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Questions for Journalists to Ask Trump About the Unsubstantiated Allegations of Russian Connections

 

Wednesday’s press conference will offer President-elect Donald Trump the opportunity to address the shocking allegations concerning his presidential campaign’s possible connections to the Russian government and any leverage Russia may have over him personally. If any of the core allegations are true, it would obviously be deeply troubling for our republic. If they are false, it will be important to address and effectively discredit them — especially to reassure U.S. allies of the President-elect’s independence as he starts a new chapter in the U.S. relationship with Russia. It will be difficult of course for Mr. Trump alone to discredit the information, and the situation may ultimately call for an independent investigation with relevant individuals providing information under oath.

1. To your knowledge, did anyone associated with your campaign have an exchange of information with Russian government officials or their intermediaries before November 8, 2016?

2. Are you aware of any FBI investigation into contacts between your campaign and the Russian government? Are you fully cooperating with any investigation by law enforcement agents? If an FBI investigation is ongoing, will you allow it to continue once you take office?

3. If you released your tax returns it would provide verifiable evidence of your claims that you have no compromising financial ties to Russia. It is now a matter of national security for you to reassure the American public and U.S. allies of the falsity of these allegations. Will you now release your tax returns?

4. On Tuesday night, your adviser, Kellyanne Conway, told Seth Meyers that you were “not aware” of being briefed by intelligence officials of the allegations in the former MI6 agent’s unsubstantiated memos. Were you briefed by intelligence officials about the content of the allegations on Friday? When was the first time you heard about the claims contained in the memos, which have reportedly been circulating around Washington for several weeks?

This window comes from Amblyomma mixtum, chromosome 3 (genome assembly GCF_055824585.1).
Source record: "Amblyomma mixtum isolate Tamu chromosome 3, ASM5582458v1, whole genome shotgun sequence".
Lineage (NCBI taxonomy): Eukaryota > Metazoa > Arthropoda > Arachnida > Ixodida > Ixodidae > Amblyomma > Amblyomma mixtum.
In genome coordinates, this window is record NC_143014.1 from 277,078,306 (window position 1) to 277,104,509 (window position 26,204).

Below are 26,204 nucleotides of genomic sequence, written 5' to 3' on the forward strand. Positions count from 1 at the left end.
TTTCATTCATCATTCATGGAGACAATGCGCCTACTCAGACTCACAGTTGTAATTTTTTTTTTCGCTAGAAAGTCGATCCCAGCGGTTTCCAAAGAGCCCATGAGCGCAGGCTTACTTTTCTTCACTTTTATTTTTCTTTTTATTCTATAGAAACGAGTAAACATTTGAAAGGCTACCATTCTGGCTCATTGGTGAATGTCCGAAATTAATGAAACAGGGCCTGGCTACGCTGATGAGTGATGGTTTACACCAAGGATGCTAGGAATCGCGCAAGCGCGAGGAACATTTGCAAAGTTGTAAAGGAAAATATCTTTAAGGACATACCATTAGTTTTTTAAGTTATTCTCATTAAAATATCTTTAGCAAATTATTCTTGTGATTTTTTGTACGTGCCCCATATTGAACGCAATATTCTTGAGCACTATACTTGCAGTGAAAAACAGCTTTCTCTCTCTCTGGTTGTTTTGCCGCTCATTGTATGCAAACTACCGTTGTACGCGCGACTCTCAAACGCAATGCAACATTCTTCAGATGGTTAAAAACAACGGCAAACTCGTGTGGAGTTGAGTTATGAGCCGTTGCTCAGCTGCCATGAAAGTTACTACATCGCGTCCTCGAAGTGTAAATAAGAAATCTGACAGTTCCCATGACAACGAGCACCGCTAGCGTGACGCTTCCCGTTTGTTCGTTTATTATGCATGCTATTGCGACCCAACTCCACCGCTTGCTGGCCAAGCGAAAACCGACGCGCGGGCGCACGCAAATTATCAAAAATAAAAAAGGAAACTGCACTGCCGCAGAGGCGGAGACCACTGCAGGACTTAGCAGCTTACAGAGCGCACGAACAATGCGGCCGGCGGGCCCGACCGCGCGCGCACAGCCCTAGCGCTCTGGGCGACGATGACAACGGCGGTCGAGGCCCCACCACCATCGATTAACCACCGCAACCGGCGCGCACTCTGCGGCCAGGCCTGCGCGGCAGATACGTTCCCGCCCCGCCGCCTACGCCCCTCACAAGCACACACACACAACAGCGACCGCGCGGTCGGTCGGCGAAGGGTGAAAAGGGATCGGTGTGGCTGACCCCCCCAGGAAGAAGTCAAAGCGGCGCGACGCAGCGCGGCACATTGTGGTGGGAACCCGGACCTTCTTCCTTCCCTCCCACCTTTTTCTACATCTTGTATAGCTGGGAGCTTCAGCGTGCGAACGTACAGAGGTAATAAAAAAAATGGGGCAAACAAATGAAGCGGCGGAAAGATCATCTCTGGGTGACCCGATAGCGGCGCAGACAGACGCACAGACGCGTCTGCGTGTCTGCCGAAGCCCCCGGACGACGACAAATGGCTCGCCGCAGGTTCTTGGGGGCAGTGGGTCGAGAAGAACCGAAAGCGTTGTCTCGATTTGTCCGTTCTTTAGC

5. Will you trust the U.S. intelligence community to provide you nonpartisan, professional intelligence when you are President?

6. The unsubstantiated memo says that your lawyer, Michael Cohen, held a secret meeting with Russian officials in Prague in August 2016. You retweeted Mr. Cohen’s statement that he has never in his life been to Prague. Can you assure the American public that Mr. Cohen never met with Russian officials during your campaign, regardless of the location where such a meeting might have taken place?

7. You tweeted that the Russian government’s spokesperson said the memo is a “total fabrication” and “utter nonsense.” The Russian spokesperson also said, “The Kremlin does not engage in collecting compromising information.” Do you believe that Russia never engages in collecting compromising information on foreign leaders? Do you generally think the American public should trust the Russian government when it says it has not engaged in unfriendly or hostile actions against the US?

8. Would you fire anyone in your organization if they had contacts with Russian government intermediaries during the campaign and had not properly informed you?

Image: Presidential candidate Donald Trump calls on a member of the media during a news conference Monday, Feb. 15, 2016 – AP Photo/Matt Rourke

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About the Authors

Deputy Managing Editor of Just Security, Nonresident Senior Fellow at the Brent Scowcroft Center on International Security at the Atlantic Council, Former Senior Reporter covering the Pentagon for Foreign Policy Follow her on Twitter (@K8brannen).

Co-Editor-in-Chief of Just Security, Anne and Joel Ehrenkranz Professor of Law at New York University School of Law, Former Special Counsel to the General Counsel of the Department of Defense (2015-2016) Follow him on Twitter (@rgoodlaw).